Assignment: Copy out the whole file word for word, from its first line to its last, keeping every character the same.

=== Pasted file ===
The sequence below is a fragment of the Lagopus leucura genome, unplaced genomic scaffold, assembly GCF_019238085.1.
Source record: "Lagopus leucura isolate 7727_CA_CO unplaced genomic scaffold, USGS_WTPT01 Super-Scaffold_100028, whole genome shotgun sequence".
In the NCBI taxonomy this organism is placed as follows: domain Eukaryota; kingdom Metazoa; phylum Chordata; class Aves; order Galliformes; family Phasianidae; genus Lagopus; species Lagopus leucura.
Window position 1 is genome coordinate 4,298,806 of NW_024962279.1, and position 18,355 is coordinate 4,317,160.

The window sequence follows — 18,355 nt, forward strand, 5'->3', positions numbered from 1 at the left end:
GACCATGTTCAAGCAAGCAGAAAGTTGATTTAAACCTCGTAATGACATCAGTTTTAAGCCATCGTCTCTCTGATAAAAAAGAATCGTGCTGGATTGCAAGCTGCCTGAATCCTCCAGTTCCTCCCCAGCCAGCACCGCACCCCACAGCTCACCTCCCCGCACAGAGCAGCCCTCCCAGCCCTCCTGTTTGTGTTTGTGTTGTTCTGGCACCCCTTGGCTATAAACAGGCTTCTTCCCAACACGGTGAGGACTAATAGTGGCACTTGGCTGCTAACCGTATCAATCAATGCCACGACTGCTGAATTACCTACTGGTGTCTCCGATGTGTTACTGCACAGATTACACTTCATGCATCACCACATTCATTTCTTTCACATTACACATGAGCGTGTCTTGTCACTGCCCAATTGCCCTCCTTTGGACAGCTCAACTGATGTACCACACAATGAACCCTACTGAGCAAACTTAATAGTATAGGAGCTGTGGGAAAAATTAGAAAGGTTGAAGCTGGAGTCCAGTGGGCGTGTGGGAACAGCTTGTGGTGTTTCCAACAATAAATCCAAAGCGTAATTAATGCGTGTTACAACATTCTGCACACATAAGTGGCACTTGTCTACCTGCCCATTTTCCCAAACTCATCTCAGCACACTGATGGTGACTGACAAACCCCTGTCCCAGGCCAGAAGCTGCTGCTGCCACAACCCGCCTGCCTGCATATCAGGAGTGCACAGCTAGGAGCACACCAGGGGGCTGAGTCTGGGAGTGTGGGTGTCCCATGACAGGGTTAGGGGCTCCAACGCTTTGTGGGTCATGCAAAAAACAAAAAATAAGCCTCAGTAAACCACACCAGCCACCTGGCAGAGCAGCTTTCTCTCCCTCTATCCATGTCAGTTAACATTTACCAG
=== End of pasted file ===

The sequence below is a fragment of the Lagopus leucura genome, unplaced genomic scaffold, assembly GCF_019238085.1.
Source record: "Lagopus leucura isolate 7727_CA_CO unplaced genomic scaffold, USGS_WTPT01 Super-Scaffold_100028, whole genome shotgun sequence".
In the NCBI taxonomy this organism is placed as follows: domain Eukaryota; kingdom Metazoa; phylum Chordata; class Aves; order Galliformes; family Phasianidae; genus Lagopus; species Lagopus leucura.
Window position 1 is genome coordinate 4,298,806 of NW_024962279.1, and position 18,355 is coordinate 4,317,160.

The window sequence follows — 18,355 nt, forward strand, 5'->3', positions numbered from 1 at the left end:
GACCATGTTCAAGCAAGCAGAAAGTTGATTTAAACCTCGTAATGACATCAGTTTTAAGCCATCGTCTCTCTGATAAAAAAGAATCGTGCTGGATTGCAAGCTGCCTGAATCCTCCAGTTCCTCCCCAGCCAGCACCGCACCCCACAGCTCACCTCCCCGCACAGAGCAGCCCTCCCAGCCCTCCTGTTTGTGTTTGTGTTGTTCTGGCACCCCTTGGCTATAAACAGGCTTCTTCCCAACACGGTGAGGACTAATAGTGGCACTTGGCTGCTAACCGTATCAATCAATGCCACGACTGCTGAATTACCTACTGGTGTCTCCGATGTGTTACTGCACAGATTACACTTCATGCATCACCACATTCATTTCTTTCACATTACACATGAGCGTGTCTTGTCACTGCCCAATTGCCCTCCTTTGGACAGCTCAACTGATGTACCACACAATGAACCCTACTGAGCAAACTTAATAGTATAGGAGCTGTGGGAAAAATTAGAAAGGTTGAAGCTGGAGTCCAGTGGGCGTGTGGGAACAGCTTGTGGTGTTTCCAACAATAAATCCAAAGCGTAATTAATGCGTGTTACAACATTCTGCACACATAAGTGGCACTTGTCTACCTGCCCATTTTCCCAAACTCATCTCAGCACACTGATGGTGACTGACAAACCCCTGTCCCAGGCCAGAAGCTGCTGCTGCCACAACCCGCCTGCCTGCATATCAGGAGTGCACAGCTAGGAGCACACCAGGGGGCTGAGTCTGGGAGTGTGGGTGTCCCATGACAGGGTTAGGGGCTCCAACGCTTTGTGGGTCATGCAAAAAACAAAAAATAAGCCTCAGTAAACCACACCAGCCACCTGGCAGAGCAGCTTTCTCTCCCTCTATCCATGTCAGTTAACATTTACCAG